FIGS. 5 a-b depicts another embodiment of an acoustic denaturing device 200. In the embodiment of FIGS. 5 a-b, the acoustic denaturing device 200 is comprised of an acoustic power supply 202 and acoustic conduit.

In the case of FIGS. 5 a-b, the application of acoustic energy may be considered to be applied indirectly. Indirectly means that the acoustic conduit includes more than one acoustic transmission element.

In this case, the acoustic conduit may comprise an acoustic transmission coupler (shaft) 204 and a disposable acoustic coupler and cap (acoustic cap) 206 that is inserted into the sample well 110. As with the previous embodiment, the denaturing device 200 may be raised and lowered via a carriage 104.

FIG. 6 a shows the acoustic cap 206 alone and FIG. 6 b shows an exploded view of the acoustic cap 206. The acoustic cap 206 includes an integrated coupling pin 208 and cap 210. The coupling pin 208 may include a flange 220 on a first end and a horn 216 on a second, opposing end. As above, the horn 216 functions to concentrate acoustic energy in an emitter portion of the pin 208 that enters the liquid 218.

The cap 210 includes an upper portion 224 that encloses the flange 220 and a lower portion 226 that covers and extends down a portion of a shaft of the pin 208. A bottom end of the lower portion 226 contains a groove that extends around a periphery of the lower portion 226 and contains an O-ring 222.

The pin 208 may be fabricated from a material with good acoustic transmission qualities (e.g., aluminum). The cap 206 may be fabricated from a material with moderate acoustic transmission qualities (e.g., hard silicone).

As shown in FIG. 7, a thickness 212 of a top 213 of the cap 210 is relatively small (e.g., 0.5 mm) to ensure good acoustic coupling between the shaft 204 and pin 208. The top 213 is provided to cover the pin 208 and to prevent the pin 208 from being separated from the cap 210.

In contrast, a wall thickness 214 of the lower portion 226 of the cap 210 is made relatively large (e.g., several mm). The relatively large thickness 214 serves the very important function of acoustic isolation that concentrates ultrasonic energy within the sample 218 rather than having the ultrasonic energy leak through the lower portion 226 of the cap 210 into the walls of the chamber 110.

During use, the module 100 is prepared by adding a DNA or RNA sample. Once the DNA or RNA sample has been added to the sample well 110, the entrance to the sample well 110 is sealed with the acoustic cap 206. Sealing the sample well 110 serves the very important function of protecting personnel that handle the module 100 from biological hazards that may be posed by the DNA or RNA sample.

Once the DNA or RNA sample and processing fluids have been added, the module 100 may be inserted into the processing module 12. Once inserted into the processing module 12, the servo may be activated to bring the transmission shaft 204 into contact with the acoustic cap 206. The acoustic source 202 may then be activated to couple acoustic energy into the sample 218 to fragment and denature the sample as discussed above.

In general, the acoustic denaturing devices 11, 102, 200 have been found to denature and fragment the DNA or RNA sample quickly and effectively without the use of chaotropic agents. The ability to denature DNA or RNA samples without chaotropic agents is important because such agents are known to contaminate the DNA or RNA samples.

It is believed that the unusual effectiveness of the ultrasonic devices 11, 102, 200 in denaturing and fragmenting the DNA or RNA samples is related to the unique features of the combination of the processing module and ultrasonic devices 11, 102, 200. For example, the sample well 20, 110 is relatively small with a diameter of only a few millimeters and a cone-shaped bottom and holds a relatively small sample volume of from 20-200 micro liters. In contrast, the emitter 56, 108, 216 may be relatively large by contrast (e.g., 0.5-1.0 mm). The combination of small sample well and large emitter results in a relatively large ratio between the surface area of the emitter versus sample volume. The large ratio and frequency of 40 kHz has been found to be particularly effective.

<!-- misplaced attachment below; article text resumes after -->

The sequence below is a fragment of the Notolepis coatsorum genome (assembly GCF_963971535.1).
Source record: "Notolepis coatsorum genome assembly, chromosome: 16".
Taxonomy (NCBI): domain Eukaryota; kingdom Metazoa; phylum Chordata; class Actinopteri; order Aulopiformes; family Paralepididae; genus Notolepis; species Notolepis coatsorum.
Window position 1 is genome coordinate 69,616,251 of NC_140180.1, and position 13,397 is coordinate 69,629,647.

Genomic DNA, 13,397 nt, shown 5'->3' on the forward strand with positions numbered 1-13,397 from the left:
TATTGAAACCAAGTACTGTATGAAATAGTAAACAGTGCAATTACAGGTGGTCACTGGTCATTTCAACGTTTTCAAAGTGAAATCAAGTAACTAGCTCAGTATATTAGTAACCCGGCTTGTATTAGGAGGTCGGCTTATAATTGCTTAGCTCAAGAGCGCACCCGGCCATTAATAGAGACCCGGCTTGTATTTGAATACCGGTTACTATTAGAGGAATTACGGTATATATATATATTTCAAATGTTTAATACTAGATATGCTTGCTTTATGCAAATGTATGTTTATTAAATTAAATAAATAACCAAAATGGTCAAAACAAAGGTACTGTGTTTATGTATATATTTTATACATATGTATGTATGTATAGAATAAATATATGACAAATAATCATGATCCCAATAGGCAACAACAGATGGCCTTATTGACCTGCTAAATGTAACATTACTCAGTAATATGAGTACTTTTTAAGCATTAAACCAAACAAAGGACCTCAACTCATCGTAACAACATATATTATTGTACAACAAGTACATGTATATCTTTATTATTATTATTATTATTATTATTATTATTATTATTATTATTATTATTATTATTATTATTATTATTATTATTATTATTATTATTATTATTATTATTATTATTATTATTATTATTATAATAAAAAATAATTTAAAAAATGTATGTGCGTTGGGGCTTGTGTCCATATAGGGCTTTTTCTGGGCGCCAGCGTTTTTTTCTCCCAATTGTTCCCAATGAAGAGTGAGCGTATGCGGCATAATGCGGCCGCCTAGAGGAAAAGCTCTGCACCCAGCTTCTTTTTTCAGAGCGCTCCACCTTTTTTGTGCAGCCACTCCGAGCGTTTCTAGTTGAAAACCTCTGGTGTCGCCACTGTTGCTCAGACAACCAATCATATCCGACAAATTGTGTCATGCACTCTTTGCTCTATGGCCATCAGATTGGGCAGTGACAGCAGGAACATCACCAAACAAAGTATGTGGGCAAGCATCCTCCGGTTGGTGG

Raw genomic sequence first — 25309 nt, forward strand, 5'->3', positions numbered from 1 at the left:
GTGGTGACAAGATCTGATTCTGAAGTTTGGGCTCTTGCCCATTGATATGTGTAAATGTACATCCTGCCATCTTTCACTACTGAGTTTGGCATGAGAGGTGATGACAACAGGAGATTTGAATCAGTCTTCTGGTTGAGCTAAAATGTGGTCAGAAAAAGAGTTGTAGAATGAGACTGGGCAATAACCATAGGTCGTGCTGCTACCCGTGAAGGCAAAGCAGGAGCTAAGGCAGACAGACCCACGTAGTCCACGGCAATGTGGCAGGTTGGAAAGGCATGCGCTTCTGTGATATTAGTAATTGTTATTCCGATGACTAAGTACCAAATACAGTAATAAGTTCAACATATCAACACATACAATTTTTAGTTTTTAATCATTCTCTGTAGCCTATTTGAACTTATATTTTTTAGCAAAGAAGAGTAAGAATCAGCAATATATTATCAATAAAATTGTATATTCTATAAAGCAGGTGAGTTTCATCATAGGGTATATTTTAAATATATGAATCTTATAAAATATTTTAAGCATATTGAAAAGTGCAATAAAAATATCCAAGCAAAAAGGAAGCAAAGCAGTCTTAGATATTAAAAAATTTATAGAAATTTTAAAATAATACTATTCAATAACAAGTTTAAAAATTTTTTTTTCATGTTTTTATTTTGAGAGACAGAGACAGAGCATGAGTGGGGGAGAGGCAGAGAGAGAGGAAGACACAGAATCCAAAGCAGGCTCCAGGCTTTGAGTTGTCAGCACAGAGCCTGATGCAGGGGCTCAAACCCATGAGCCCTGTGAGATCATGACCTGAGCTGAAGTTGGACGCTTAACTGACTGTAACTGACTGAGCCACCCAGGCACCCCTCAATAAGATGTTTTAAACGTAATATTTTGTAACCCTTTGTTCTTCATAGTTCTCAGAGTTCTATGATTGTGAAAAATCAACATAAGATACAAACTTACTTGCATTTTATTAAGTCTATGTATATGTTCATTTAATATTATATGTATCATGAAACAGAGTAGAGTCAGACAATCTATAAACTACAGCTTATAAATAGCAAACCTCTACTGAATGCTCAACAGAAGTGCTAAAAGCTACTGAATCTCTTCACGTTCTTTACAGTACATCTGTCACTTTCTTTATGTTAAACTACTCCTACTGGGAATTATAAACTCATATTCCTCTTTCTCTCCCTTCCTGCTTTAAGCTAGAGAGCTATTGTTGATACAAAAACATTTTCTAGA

Tests have shown that the denaturing device 11, 102 is able to denature a DNA or RNA sample is less than 30 seconds. In contrast, the denaturing device 200 has been able to denature DNA or RNA samples in less than 60 seconds with the added safety provided by a closed sample well 110.

A specific embodiment of an ultrasonic denaturing and fragmenting device for use with a disposable sample processing module has been described for the purpose of illustrating the manner in which the invention is made and used. It should be understood that the implementation of other variations and modifications of the invention and its various aspects will be apparent to one skilled in the art, and that the invention is not limited by the specific embodiments described. Therefore, it is contemplated to cover the present invention and any and all modifications, variations, or equivalents that fall within the true spirit and scope of the basic underlying principles disclosed and claimed herein.

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Referenced by
Citing PatentFiling datePublication dateApplicantTitle
US8309045Feb 11, 2011Nov 13, 2012General Electric CompanySystem and method for controlling emissions in a combustion system
Classifications
U.S. Classification435/283.1
International ClassificationC12M1/00
Cooperative ClassificationB01L2400/0439, B01L2300/18, C12Q1/6806, B01L7/52, B01L2300/0627
European ClassificationC12Q1/68A4, B01L7/52
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Apr 9, 2013ASAssignment
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Sep 21, 2006ASAssignment
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Free format text: ASSIGNMENT OF ASSIGNORS INTEREST;ASSIGNORS:PATNO, TIM;WESTBERG, TOM;HALBLANDER, MICHAEL F.;AND OTHERS;REEL/FRAME:018327/0694;SIGNING DATES FROM 20060913 TO 20060914